Depending on how you intend to dispense your finished brew will determine which you require. If you intend to put it all in to a pressure barrel then a simple syphon can be used to transfer the liquid from the fermenter to the barrel. If however you intend to bottle your beer you may want to consider a bottling want. You can insert the want into bottles and depress the little button at the bottom. This will then allow the liquid to fill your bottle. On releasing the button on the bottom the liquid stops flowing. Less mess! The other good thing with a bottling wand is that if you fill the bottle to the top with the brew, when you remove the wand it leaves the perfect amount of space at the top of the bottle between liquid and cap or top.
Pressure Barrel or Bottles
This is how you will dispense your brew. A pressure barrel is a reinforced plastic barrel with a tap. Again, there are different types of pressure barrels however the main thing to consider here is the lid. Some will come with a vented cap and others with a brass screw fitting. We recommend the one with the brass screw fitting. The reason for this is that when the brew is put in to the barrel a small amount of sugar will be added in order to start a secondary fermentation. This secondary fermentation is what will carbonate your brew, so it is not flat. It will also mean there is a small amount of CO2 in the barrel that when the tap is turned will allow the liquid to be pushed out. As this gets used up a vacuum will be created in the pressure barrel and no more liquid will be able to come out. The brass screw top allows you to place a CO2 cartridge on top of the pressure barrel and introduce some back in to aid dispense.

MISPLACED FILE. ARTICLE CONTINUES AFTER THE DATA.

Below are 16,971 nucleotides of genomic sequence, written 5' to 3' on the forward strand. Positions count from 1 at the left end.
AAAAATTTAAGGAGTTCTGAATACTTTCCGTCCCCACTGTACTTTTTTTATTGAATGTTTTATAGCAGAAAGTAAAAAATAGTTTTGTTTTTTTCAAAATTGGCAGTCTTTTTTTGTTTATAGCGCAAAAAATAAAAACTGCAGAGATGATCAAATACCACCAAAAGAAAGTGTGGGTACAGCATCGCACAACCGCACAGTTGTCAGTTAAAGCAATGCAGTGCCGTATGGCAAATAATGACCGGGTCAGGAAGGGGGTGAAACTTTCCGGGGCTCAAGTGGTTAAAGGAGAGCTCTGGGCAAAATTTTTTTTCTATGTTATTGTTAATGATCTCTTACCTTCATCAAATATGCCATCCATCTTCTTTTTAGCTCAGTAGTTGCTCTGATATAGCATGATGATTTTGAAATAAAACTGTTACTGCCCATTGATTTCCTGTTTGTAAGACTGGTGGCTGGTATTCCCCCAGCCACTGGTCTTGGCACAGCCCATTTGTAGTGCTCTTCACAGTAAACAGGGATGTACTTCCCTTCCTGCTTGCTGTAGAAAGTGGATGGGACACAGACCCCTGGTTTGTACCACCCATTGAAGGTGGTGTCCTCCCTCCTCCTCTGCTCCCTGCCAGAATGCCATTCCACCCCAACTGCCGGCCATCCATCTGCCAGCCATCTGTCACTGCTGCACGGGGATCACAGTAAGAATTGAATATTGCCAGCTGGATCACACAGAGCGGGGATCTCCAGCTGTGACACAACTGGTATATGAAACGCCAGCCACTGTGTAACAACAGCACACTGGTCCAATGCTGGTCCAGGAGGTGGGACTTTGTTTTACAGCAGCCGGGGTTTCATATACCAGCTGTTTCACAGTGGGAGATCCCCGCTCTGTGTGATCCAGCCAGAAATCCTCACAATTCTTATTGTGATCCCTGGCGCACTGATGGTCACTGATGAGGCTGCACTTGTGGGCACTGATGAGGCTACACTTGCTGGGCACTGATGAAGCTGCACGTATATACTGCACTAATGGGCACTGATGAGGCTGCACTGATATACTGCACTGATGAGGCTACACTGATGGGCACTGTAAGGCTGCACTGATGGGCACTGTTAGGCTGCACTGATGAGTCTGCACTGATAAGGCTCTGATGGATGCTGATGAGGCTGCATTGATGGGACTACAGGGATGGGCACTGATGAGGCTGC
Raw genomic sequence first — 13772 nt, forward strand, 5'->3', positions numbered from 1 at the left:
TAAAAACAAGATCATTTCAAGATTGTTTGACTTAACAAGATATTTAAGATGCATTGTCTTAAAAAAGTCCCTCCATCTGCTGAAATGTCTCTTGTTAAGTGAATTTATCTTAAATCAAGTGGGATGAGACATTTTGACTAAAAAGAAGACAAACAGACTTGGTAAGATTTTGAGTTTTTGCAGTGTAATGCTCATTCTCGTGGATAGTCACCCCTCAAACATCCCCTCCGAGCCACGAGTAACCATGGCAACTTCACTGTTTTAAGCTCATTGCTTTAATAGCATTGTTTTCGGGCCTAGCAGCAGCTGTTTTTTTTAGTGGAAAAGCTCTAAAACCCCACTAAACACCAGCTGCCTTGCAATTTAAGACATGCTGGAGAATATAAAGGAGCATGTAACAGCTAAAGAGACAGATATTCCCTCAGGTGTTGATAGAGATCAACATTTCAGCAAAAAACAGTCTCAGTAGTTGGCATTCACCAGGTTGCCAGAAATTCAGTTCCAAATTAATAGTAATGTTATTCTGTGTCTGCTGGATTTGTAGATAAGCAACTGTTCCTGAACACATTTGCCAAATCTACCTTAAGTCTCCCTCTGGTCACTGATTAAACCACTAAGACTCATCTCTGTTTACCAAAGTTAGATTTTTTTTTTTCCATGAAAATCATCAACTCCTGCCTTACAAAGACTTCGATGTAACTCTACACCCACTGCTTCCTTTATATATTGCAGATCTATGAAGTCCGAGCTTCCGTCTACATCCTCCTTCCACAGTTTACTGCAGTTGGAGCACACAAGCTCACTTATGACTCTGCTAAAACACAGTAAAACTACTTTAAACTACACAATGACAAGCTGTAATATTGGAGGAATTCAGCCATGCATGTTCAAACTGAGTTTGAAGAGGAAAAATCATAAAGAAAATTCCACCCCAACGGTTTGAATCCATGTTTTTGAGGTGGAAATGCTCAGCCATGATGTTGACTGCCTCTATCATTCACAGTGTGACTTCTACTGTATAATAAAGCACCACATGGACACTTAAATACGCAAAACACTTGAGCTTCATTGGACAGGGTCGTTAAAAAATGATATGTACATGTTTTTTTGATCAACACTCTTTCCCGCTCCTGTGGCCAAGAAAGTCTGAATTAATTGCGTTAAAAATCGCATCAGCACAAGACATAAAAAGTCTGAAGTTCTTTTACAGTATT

On the other hand you may prefer to use bottles. If this is the case you will want to decide on size, material, colour and closure type. You can buy relatively cheap plastic bottles with screw caps that can all be reused. Glass bottles can either have crown caps tops or swing top like the grolsch bottle style. Keep in mind you will need the crown caps and a capper of some sort if this is your chosen option. Also make sure you sanitise all bottles before use and check the washers are in good repair on swing top bottles. We recommend brown bottles as this eliminates sunlight which can have a detrimental effect on your brew. Finally when you put your brew in to bottles you will need to add some sugar or carbonation drops which are like a boiled sweet to each bottle. This will give the brew its fizz as the secondary fermentation takes place.